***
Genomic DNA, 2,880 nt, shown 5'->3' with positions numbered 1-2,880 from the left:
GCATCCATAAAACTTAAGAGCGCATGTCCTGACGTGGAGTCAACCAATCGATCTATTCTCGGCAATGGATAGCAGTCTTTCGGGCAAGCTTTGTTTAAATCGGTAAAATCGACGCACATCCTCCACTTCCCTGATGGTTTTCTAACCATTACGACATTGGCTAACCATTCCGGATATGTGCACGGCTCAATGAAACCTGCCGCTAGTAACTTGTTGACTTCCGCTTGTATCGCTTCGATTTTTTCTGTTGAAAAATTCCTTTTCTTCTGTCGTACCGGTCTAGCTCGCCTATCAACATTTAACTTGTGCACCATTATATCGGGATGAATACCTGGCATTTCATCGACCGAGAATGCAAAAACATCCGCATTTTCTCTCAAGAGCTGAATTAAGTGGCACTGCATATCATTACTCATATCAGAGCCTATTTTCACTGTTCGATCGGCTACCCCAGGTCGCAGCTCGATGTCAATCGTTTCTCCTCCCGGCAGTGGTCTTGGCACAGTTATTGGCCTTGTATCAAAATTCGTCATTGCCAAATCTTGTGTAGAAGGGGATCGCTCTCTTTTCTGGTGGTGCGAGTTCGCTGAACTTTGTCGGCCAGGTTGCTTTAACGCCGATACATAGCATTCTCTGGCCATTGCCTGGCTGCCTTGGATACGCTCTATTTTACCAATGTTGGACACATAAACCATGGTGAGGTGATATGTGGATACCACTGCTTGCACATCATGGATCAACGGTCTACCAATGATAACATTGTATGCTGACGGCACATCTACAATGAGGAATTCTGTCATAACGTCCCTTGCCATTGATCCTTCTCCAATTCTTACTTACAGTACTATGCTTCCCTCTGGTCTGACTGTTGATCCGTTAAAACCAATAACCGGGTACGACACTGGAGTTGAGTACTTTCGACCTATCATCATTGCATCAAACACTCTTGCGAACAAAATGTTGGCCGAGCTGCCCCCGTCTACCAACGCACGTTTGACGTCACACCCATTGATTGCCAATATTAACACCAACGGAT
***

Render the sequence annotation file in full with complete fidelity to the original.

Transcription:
Genomic DNA, 2,880 nt, shown 5'->3' with positions numbered 1-2,880 from the left:
GCATCCATAAAACTTAAGAGCGCATGTCCTGACGTGGAGTCAACCAATCGATCTATTCTCGGCAATGGATAGCAGTCTTTCGGGCAAGCTTTGTTTAAATCGGTAAAATCGACGCACATCCTCCACTTCCCTGATGGTTTTCTAACCATTACGACATTGGCTAACCATTCCGGATATGTGCACGGCTCAATGAAACCTGCCGCTAGTAACTTGTTGACTTCCGCTTGTATCGCTTCGATTTTTTCTGTTGAAAAATTCCTTTTCTTCTGTCGTACCGGTCTAGCTCGCCTATCAACATTTAACTTGTGCACCATTATATCGGGATGAATACCTGGCATTTCATCGACCGAGAATGCAAAAACATCCGCATTTTCTCTCAAGAGCTGAATTAAGTGGCACTGCATATCATTACTCATATCAGAGCCTATTTTCACTGTTCGATCGGCTACCCCAGGTCGCAGCTCGATGTCAATCGTTTCTCCTCCCGGCAGTGGTCTTGGCACAGTTATTGGCCTTGTATCAAAATTCGTCATTGCCAAATCTTGTGTAGAAGGGGATCGCTCTCTTTTCTGGTGGTGCGAGTTCGCTGAACTTTGTCGGCCAGGTTGCTTTAACGCCGATACATAGCATTCTCTGGCCATTGCCTGGCTGCCTTGGATACGCTCTATTTTACCAATGTTGGACACATAAACCATGGTGAGGTGATATGTGGATACCACTGCTTGCACATCATGGATCAACGGTCTACCAATGATAACATTGTATGCTGACGGCACATCTACAATGAGGAATTCTGTCATAACGTCCCTTGCCATTGATCCTTCTCCAATTCTTACTTACAGTACTATGCTTCCCTCTGGTCTGACTGTTGATCCGTTAAAACCAATAACCGGGTACGACACTGGAGTTGAGTACTTTCGACCTATCATCATTGCATCAAACACTCTTGCGAACAAAATGTTGGCCGAGCTGCCCCCGTCTACCAACGCACGTTTGACGTCACACCCATTGATTGCCAATATTAACACCAACGGAT